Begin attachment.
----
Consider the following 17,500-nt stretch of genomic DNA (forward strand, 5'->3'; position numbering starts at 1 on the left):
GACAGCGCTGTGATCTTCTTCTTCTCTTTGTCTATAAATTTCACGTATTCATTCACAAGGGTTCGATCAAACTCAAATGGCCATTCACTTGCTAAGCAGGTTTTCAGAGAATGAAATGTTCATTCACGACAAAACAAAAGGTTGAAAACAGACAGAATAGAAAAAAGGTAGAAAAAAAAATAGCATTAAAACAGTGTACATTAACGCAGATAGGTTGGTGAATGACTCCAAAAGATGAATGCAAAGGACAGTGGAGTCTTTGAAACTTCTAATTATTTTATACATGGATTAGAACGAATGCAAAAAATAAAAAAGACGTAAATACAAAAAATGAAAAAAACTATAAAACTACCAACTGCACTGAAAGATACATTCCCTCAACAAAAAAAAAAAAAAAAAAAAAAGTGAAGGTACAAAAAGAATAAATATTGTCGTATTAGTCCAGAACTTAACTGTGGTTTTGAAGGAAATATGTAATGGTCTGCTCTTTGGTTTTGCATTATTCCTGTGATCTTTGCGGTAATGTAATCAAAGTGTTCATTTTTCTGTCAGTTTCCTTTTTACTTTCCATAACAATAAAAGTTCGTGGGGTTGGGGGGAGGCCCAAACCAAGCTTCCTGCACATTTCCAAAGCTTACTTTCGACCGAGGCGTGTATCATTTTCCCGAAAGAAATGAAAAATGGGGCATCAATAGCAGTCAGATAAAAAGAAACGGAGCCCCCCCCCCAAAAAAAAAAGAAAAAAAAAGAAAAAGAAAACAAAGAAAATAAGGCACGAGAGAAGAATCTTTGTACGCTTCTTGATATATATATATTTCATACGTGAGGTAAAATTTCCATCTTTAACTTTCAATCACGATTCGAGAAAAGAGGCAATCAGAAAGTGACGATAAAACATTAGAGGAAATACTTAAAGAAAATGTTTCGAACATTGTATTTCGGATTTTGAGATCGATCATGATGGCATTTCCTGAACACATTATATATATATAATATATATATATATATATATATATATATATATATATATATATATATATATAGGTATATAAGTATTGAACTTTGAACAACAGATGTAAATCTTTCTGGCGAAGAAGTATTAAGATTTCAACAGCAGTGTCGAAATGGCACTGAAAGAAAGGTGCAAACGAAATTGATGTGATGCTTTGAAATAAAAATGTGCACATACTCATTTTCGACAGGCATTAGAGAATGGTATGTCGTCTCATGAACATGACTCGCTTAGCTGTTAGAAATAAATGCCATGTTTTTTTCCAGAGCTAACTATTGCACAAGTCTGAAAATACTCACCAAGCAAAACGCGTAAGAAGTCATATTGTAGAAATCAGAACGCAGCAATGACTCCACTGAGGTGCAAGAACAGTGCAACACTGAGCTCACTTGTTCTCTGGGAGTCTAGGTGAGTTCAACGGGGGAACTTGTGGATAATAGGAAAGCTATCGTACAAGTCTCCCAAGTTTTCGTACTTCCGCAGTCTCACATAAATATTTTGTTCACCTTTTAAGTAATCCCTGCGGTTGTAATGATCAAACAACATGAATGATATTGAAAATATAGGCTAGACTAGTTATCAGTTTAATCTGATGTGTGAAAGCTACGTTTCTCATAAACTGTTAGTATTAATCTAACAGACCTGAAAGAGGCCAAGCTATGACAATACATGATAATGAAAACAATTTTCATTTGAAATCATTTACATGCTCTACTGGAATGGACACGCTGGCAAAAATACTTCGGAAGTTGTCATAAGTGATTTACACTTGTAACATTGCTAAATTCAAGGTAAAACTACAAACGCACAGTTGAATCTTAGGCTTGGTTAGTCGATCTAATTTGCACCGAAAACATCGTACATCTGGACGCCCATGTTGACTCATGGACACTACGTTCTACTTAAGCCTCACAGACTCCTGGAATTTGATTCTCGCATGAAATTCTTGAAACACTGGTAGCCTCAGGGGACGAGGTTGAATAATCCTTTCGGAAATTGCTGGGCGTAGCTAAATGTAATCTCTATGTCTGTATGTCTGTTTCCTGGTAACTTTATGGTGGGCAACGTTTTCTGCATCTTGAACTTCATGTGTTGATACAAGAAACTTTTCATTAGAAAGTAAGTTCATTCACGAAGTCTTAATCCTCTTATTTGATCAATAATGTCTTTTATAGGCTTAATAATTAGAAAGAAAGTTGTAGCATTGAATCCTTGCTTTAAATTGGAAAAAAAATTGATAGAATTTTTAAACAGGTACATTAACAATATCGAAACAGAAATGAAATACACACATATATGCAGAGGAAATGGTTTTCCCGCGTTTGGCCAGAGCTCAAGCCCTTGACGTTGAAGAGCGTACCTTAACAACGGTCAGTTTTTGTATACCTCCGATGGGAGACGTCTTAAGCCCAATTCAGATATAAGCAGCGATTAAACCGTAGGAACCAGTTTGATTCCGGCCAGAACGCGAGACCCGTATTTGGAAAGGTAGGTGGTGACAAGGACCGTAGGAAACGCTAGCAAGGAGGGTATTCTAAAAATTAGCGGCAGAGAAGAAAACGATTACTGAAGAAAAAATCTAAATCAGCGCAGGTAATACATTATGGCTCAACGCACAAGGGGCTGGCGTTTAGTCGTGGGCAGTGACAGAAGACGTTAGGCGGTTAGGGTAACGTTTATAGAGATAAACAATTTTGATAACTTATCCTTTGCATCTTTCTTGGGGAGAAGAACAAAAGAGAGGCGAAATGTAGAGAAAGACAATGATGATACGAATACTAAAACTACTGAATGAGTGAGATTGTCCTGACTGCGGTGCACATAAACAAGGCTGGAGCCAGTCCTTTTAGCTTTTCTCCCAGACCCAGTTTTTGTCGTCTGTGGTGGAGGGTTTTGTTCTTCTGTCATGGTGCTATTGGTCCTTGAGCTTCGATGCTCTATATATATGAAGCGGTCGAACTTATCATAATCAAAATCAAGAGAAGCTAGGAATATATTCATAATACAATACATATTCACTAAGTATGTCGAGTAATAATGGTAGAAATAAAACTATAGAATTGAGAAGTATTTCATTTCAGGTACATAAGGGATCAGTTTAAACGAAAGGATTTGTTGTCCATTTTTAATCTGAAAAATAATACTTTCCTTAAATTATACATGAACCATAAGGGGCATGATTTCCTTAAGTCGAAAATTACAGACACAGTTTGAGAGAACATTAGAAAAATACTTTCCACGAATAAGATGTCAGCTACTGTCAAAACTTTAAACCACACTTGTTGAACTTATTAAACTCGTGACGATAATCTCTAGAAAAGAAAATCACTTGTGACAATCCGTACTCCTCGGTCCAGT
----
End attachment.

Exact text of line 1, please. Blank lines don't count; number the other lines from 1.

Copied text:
Consider the following 17,500-nt stretch of genomic DNA (forward strand, 5'->3'; position numbering starts at 1 on the left):